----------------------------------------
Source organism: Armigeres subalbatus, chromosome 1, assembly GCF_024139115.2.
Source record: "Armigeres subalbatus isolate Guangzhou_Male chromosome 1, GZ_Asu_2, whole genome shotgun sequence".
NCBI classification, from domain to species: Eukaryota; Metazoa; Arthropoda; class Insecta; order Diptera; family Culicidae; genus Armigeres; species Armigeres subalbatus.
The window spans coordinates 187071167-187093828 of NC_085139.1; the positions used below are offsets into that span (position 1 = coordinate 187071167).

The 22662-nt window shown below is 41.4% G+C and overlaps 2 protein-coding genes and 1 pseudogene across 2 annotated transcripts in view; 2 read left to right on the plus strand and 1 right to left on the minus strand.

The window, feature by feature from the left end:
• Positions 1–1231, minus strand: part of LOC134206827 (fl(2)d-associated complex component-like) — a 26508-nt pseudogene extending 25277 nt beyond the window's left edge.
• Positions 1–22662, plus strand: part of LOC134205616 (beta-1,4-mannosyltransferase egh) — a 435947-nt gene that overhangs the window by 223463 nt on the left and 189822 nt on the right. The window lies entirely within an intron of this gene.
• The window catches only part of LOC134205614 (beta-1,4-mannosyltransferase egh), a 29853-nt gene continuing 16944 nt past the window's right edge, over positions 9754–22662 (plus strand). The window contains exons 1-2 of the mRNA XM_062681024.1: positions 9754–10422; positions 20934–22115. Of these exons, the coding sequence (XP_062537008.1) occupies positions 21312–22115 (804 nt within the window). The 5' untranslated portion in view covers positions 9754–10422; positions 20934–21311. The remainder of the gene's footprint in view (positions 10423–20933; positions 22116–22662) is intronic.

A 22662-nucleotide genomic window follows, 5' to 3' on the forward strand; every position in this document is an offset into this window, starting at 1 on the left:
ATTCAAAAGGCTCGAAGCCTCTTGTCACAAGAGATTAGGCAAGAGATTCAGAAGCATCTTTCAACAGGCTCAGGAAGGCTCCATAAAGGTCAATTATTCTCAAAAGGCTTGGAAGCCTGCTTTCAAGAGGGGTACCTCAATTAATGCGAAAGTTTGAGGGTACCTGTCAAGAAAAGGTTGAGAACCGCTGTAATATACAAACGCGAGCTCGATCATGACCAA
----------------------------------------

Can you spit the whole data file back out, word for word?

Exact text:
Source organism: Armigeres subalbatus, chromosome 1, assembly GCF_024139115.2.
Source record: "Armigeres subalbatus isolate Guangzhou_Male chromosome 1, GZ_Asu_2, whole genome shotgun sequence".
NCBI classification, from domain to species: Eukaryota; Metazoa; Arthropoda; class Insecta; order Diptera; family Culicidae; genus Armigeres; species Armigeres subalbatus.
The window spans coordinates 187071167-187093828 of NC_085139.1; the positions used below are offsets into that span (position 1 = coordinate 187071167).

The 22662-nt window shown below is 41.4% G+C and overlaps 2 protein-coding genes and 1 pseudogene across 2 annotated transcripts in view; 2 read left to right on the plus strand and 1 right to left on the minus strand.

The window, feature by feature from the left end:
• Positions 1–1231, minus strand: part of LOC134206827 (fl(2)d-associated complex component-like) — a 26508-nt pseudogene extending 25277 nt beyond the window's left edge.
• Positions 1–22662, plus strand: part of LOC134205616 (beta-1,4-mannosyltransferase egh) — a 435947-nt gene that overhangs the window by 223463 nt on the left and 189822 nt on the right. The window lies entirely within an intron of this gene.
• The window catches only part of LOC134205614 (beta-1,4-mannosyltransferase egh), a 29853-nt gene continuing 16944 nt past the window's right edge, over positions 9754–22662 (plus strand). The window contains exons 1-2 of the mRNA XM_062681024.1: positions 9754–10422; positions 20934–22115. Of these exons, the coding sequence (XP_062537008.1) occupies positions 21312–22115 (804 nt within the window). The 5' untranslated portion in view covers positions 9754–10422; positions 20934–21311. The remainder of the gene's footprint in view (positions 10423–20933; positions 22116–22662) is intronic.

A 22662-nucleotide genomic window follows, 5' to 3' on the forward strand; every position in this document is an offset into this window, starting at 1 on the left:
ATTCAAAAGGCTCGAAGCCTCTTGTCACAAGAGATTAGGCAAGAGATTCAGAAGCATCTTTCAACAGGCTCAGGAAGGCTCCATAAAGGTCAATTATTCTCAAAAGGCTTGGAAGCCTGCTTTCAAGAGGGGTACCTCAATTAATGCGAAAGTTTGAGGGTACCTGTCAAGAAAAGGTTGAGAACCGCTGTAATATACAAACGCGAGCTCGATCATGACCAA